Who Isn't Rambus Suing at the ITC?
Shares in the perpetual patent litigation machine known as Rambus received a healthy boost yesterday on word that the International Trade Commission had taken up its patent complaint against a litany of technology companies.
Rambus, whose nominal specialty is designing ways for chips to pass data back and forth but which is better known for more than a decade of bitter legal battles, earlier this month filed a complaint with the ITC, saying that products from several companies contained chips that infringe on its patents.
As anyone who’s been paying attention to the numerous patent battles around smartphones knows, the ITC is generally seen as a fast track to a settlement of a patent dispute. Since federal courts are slow and litigation is expensive, companies often go to the ITC ostensibly to block the import of products found to infringe on patents. Since practically every technology product is built outside the U.S., sales of an infringing product can be subject to an exclusion order, the usual outcome when a violation is found.
What’s interesting is the wide range of companies that Rambus has named in its complaint: Hewlett-Packard, Cisco Systems, Nvidia, Broadcom, Seagate, Motorola, Garmin, Asus and Hitachi are among the better known ones. The full list contains 34 companies, including some subsidiaries.
Some of the patents involved in this complaint were the subject of a prior case that Rambus took to the ITC against Nvidia. The commission ruled the patents–known as the Barth family of patents–were valid and issued an exclusion order, prompting Nvidia to come to the table and sign a licensing agreement in August. Rambus is obviously looking for a similar outcome from Broadcom and Freescale, which it says are among those now infringing on the Barth patents.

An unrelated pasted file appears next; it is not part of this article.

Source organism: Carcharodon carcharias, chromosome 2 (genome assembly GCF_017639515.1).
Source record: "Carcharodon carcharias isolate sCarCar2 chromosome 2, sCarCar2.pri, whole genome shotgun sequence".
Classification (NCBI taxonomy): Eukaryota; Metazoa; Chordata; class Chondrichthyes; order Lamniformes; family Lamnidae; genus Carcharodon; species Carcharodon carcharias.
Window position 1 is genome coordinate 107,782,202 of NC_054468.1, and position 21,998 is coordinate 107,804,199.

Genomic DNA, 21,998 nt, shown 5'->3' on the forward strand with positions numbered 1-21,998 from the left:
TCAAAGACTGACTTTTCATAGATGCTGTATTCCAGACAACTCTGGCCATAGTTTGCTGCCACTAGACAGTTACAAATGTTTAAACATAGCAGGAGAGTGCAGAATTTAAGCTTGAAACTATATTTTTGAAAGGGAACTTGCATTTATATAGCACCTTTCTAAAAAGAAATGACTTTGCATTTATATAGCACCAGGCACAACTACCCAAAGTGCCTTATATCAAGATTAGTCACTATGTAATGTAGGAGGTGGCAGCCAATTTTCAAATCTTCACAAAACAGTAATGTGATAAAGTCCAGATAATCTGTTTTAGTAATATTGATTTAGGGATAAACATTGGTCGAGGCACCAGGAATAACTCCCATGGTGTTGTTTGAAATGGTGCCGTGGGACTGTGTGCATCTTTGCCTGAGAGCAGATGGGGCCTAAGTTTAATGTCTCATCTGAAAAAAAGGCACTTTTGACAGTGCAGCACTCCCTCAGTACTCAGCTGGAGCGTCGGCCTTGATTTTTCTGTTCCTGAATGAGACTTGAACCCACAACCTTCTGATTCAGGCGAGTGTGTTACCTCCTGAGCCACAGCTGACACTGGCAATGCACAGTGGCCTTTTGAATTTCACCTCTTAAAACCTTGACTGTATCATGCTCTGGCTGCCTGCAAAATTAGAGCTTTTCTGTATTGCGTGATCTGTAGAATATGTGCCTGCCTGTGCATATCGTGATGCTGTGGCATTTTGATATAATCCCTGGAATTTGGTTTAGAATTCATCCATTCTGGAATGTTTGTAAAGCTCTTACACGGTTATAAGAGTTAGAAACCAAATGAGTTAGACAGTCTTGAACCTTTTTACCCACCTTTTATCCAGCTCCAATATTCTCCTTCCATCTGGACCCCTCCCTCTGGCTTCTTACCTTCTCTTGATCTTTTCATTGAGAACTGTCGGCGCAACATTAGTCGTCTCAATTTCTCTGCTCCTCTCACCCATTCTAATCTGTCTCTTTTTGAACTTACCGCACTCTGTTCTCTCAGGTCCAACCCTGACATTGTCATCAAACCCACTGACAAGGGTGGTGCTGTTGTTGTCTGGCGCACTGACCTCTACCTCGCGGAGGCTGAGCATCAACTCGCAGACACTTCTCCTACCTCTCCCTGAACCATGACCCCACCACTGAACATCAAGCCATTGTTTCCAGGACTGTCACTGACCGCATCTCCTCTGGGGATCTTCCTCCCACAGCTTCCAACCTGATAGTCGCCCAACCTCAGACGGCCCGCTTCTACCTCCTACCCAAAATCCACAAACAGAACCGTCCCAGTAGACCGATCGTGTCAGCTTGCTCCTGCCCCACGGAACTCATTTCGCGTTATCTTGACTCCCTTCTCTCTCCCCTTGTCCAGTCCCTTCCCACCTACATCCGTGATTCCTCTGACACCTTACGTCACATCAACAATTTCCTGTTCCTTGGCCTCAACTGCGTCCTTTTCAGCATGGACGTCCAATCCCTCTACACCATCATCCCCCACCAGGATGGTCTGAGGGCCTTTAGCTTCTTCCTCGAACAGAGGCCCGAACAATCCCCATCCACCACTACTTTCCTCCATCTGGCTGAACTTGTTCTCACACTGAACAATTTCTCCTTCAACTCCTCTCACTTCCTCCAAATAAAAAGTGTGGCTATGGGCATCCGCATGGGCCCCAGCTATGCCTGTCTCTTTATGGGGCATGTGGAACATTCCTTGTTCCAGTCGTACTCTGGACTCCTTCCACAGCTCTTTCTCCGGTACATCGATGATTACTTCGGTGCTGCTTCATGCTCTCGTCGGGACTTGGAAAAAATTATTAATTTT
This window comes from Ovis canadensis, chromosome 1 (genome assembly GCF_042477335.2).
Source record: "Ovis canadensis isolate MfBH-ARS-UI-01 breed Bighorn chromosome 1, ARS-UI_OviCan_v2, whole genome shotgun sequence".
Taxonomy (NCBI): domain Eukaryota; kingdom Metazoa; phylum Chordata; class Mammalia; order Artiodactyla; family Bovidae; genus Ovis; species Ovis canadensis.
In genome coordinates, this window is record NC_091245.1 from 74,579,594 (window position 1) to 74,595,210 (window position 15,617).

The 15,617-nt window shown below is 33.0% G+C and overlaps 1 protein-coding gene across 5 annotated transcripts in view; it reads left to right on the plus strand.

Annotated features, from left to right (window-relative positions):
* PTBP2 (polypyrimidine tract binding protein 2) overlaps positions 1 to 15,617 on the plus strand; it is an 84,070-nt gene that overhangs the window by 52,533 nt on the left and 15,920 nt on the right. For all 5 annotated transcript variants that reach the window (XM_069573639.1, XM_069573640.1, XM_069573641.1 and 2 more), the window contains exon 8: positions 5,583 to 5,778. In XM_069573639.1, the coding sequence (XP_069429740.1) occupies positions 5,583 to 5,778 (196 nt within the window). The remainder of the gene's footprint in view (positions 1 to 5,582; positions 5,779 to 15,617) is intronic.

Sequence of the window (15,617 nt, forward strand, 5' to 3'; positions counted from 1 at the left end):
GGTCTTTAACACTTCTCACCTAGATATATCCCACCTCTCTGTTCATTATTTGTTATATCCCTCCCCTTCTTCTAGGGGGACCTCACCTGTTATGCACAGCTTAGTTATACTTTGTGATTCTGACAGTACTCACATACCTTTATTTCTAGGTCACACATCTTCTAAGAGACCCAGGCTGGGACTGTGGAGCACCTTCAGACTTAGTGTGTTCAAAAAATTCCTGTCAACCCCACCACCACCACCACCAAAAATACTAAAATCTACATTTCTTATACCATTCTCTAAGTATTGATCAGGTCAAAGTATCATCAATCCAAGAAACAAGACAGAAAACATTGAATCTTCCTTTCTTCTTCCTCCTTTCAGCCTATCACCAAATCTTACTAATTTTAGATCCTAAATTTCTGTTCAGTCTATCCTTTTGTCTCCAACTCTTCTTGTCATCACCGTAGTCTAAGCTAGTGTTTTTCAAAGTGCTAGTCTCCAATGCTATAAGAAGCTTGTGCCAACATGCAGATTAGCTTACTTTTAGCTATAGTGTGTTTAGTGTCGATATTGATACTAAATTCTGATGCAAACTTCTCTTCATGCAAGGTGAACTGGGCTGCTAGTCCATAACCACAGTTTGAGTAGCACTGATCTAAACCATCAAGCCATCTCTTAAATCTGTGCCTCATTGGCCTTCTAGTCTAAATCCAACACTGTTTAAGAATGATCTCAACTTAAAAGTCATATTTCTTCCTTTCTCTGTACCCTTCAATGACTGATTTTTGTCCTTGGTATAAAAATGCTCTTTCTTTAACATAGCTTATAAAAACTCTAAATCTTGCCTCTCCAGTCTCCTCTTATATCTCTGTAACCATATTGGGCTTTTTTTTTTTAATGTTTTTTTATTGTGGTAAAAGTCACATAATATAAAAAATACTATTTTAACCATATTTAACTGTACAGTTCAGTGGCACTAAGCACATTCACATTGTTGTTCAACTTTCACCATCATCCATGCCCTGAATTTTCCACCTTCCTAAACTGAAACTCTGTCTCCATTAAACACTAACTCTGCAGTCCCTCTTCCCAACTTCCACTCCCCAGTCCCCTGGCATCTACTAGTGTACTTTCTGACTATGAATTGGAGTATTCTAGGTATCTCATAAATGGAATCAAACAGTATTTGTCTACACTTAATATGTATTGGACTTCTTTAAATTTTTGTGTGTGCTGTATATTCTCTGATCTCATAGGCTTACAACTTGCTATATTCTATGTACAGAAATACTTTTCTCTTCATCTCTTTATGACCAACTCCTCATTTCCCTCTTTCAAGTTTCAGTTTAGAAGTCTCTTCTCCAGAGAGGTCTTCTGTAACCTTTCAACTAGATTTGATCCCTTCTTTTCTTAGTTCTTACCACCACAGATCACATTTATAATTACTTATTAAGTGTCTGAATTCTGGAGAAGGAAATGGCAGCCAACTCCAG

Additionally there’s another set of patents known as the Dally family, which Rambus didn’t invent but to which it holds a license. The patents are owned by MIT and are based on the work of Bill Dally, a former MIT professor of electrical engineering who’s now at Stanford University. The patents had been licensed exclusively to a small private firm called Velio Communications, where Dally had been CTO and which was acquired by the chip maker LSI Logic in March of 2004.
In a twist that could happen only in the strange world that is patent law, Rambus acquired the exclusive license to Velio’s serial interface patents–the Dally family–in a separate deal in the waning months of 2003. The irony is that LSI is among those being sued for infringing on the Dally patents. Some M&A lawyers at LSI must be kicking themselves today.